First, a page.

“Hear Creation’s Cry”
Psalm 24:1-2 – July 10, 2016
Have you ever had a family member, or a friend, go out of town? Or how about go on vacation? Your friend, your family member, asks you to take care of something of theirs. It may be a dog or cat, sometimes houseplants indoors or a garden outside. Asking you to be a good steward for them. Taking good care, being responsible for your friend’s property. That includes all the stuff in your friend’s house or apartment, all their valuables and beloved possessions.
Let’s go on a tour of Scripture today. Think about the earth God created. Creation is the handiwork of a loving God who saw all that was made and in Genesis pronounced it “very good.” Scripture tells us that God delights in creation and creation delights in praising the creator. A great example is Psalm 150:6. “Let everything that breathes praise the Lord!”
One of the oldest forms of expression of Christianity today is Celtic Christianity. Coming from the British Isles, it carries within it the deeply Celtic understanding that nature itself is a testament to God. One of the Celtic holy men, Saint Columbanus once said, “If you want to know God, first get to know his creation.” 
That is exactly the case with the earth, the world, today. The earth belongs to the Lord. God created it—all of it. The dogs, the cats, the other animals, things that swim in the water and fly in the air. All the plants, and trees, and other growing things. All the valuable things on the earth and underground.
God wants us, expects us human beings to be good stewards of the earth, to take excellent care of it, nurturing it, loving it. Exactly how you’d expect someone to take care of your dog or cat while you were away on an extended vacation.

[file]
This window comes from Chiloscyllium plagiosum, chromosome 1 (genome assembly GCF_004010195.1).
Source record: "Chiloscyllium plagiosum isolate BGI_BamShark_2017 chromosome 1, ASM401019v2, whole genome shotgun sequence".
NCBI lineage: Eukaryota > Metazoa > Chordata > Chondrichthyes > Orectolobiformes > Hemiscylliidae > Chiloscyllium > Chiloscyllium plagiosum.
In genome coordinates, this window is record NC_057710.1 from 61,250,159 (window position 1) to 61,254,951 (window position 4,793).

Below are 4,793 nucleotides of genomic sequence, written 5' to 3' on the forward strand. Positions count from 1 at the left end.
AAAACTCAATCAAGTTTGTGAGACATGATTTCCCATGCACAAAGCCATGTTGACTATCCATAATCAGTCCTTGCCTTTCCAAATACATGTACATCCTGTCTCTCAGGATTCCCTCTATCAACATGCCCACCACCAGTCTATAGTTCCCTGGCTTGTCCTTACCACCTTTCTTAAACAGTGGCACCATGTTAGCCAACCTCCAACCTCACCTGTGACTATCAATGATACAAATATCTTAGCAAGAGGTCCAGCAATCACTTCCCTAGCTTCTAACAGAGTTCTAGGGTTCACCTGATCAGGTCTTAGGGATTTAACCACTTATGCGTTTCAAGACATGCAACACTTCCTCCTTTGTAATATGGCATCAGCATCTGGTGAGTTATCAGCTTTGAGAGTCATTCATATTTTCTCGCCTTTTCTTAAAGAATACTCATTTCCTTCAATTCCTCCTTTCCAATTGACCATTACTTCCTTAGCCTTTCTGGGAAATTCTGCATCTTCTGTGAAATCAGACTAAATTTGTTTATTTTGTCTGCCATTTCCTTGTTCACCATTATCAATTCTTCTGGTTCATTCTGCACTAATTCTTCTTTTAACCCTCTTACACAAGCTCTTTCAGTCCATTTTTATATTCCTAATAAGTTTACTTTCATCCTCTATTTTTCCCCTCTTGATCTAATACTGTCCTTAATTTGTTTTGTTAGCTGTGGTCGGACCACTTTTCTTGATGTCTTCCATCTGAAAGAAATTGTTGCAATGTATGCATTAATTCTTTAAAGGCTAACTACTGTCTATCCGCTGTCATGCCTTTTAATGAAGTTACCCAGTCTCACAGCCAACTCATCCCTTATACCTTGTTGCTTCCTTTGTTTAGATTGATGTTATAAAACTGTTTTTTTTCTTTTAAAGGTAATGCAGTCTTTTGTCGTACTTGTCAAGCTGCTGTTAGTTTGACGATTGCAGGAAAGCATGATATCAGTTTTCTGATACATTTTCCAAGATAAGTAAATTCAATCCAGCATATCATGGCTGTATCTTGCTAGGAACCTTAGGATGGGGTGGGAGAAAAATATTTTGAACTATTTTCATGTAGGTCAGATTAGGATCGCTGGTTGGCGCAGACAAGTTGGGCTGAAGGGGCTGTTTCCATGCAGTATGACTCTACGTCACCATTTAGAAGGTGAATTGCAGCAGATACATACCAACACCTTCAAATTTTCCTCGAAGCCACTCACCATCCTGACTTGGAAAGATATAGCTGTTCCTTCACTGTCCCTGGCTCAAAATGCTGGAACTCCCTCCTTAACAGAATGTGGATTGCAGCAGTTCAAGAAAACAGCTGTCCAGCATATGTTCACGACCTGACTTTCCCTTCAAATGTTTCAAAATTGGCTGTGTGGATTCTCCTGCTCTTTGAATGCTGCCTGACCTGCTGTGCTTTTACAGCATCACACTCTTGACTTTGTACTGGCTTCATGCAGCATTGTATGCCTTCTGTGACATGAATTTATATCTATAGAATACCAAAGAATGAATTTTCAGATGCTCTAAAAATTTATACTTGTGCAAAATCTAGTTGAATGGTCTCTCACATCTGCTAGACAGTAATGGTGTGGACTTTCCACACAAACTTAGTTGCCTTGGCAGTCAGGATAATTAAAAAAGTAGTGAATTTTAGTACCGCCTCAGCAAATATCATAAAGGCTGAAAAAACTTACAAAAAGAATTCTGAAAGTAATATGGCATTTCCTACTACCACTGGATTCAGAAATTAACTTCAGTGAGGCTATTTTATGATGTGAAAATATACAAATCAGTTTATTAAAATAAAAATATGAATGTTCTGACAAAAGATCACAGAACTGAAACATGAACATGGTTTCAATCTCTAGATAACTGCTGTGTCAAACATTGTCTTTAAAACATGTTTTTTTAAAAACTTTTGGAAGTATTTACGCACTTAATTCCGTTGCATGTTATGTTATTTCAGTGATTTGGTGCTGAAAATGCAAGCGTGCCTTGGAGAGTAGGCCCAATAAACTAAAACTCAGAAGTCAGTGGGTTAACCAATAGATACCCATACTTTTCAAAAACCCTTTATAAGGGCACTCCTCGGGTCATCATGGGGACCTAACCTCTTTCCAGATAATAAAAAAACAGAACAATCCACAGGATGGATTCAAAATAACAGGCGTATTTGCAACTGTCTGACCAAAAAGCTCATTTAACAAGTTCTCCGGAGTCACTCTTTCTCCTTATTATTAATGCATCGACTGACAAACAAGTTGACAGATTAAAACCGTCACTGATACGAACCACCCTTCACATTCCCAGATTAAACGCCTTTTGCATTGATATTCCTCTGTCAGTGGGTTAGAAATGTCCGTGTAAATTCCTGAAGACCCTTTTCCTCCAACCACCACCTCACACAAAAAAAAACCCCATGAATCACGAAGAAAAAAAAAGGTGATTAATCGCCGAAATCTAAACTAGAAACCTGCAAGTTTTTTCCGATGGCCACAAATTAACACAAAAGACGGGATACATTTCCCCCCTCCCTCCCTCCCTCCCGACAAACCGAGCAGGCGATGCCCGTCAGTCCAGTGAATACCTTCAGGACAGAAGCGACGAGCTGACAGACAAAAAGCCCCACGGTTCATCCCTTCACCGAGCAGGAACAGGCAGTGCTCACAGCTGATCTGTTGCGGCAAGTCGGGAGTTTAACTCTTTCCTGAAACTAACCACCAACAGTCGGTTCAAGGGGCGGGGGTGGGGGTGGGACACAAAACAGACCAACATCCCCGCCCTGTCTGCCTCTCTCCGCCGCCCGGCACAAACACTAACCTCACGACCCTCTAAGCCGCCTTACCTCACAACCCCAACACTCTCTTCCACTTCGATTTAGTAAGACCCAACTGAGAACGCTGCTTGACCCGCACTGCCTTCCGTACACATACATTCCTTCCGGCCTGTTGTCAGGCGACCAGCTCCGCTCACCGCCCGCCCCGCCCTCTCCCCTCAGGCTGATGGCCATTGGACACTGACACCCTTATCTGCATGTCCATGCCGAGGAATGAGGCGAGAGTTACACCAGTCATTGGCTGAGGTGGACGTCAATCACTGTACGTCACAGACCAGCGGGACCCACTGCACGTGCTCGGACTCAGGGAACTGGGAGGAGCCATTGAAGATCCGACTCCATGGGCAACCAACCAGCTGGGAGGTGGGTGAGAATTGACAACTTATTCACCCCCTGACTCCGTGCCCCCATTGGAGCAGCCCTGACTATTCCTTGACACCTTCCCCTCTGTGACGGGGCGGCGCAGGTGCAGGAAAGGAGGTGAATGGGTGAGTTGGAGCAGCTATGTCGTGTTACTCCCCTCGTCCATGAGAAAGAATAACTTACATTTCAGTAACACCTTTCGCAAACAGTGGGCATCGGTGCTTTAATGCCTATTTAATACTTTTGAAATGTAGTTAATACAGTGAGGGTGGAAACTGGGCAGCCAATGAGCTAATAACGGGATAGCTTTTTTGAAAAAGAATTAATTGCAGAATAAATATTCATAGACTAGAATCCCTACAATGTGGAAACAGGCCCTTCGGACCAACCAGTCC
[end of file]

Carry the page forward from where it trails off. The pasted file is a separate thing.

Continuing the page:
Let’s look at the UCC Statement of Mission. Which sentence are we on this week?
“Empowered by the Holy Spirit … To hear and give voice to creation’s cry for justice and peace.” We are to listen and respond to this wonderful gift God has given to all of us.
Our next stops on our tour of Scripture are the books of Genesis and Numbers. We have seen that God has given humankind a special responsibility to care for creation. Genesis 2:15 says the Lord God took humanity and put them in the garden of Eden to till it and to keep it. A form of the Hebrew verb “shamar,” meaning “to keep,” is also used in Aaron’s blessing from Numbers 6:24. Lacey closes our services playing Lutkin’s arrangement of that blessing each week as Al extinguishes the candles. “The Lord bless you and keep you.”
We are not only to nurture, sustain and care for creation, but we are to follow God’s example. We can see how God nurtures, sustains and cares for us—each one of us. This interconnected aspect of creation helps all of us remain aware of the joys and concerns encountered in the world around us, and of their impact on all of our lives each day.
However, there is a problem. A huge problem.
Our relationship with God, with each other and with creation are all part of the same multi-colored fabric. Pull any one thread and the whole piece begins to unravel. Human selfishness, ignorance, fear and mistrust have ecological consequences. Add some territorial urges, and feelings of animosity and xenophobia. A basic name for all of this is sin.
The Bible is not hesitant to make connections between human sinfulness and the degradation of creation. Two telling examples come to us from the prophets Isaiah and Hosea. “The Earth lies polluted under its inhabitants; for they have transgressed laws, violated the statutes, broken the everlasting covenant” (Isaiah 24: 5). “There is no faithfulness or loyalty, and no knowledge of God in the land. . . . Therefore the land mourns . . . even the fish of the sea are perishing” (Hosea 4: 1-3).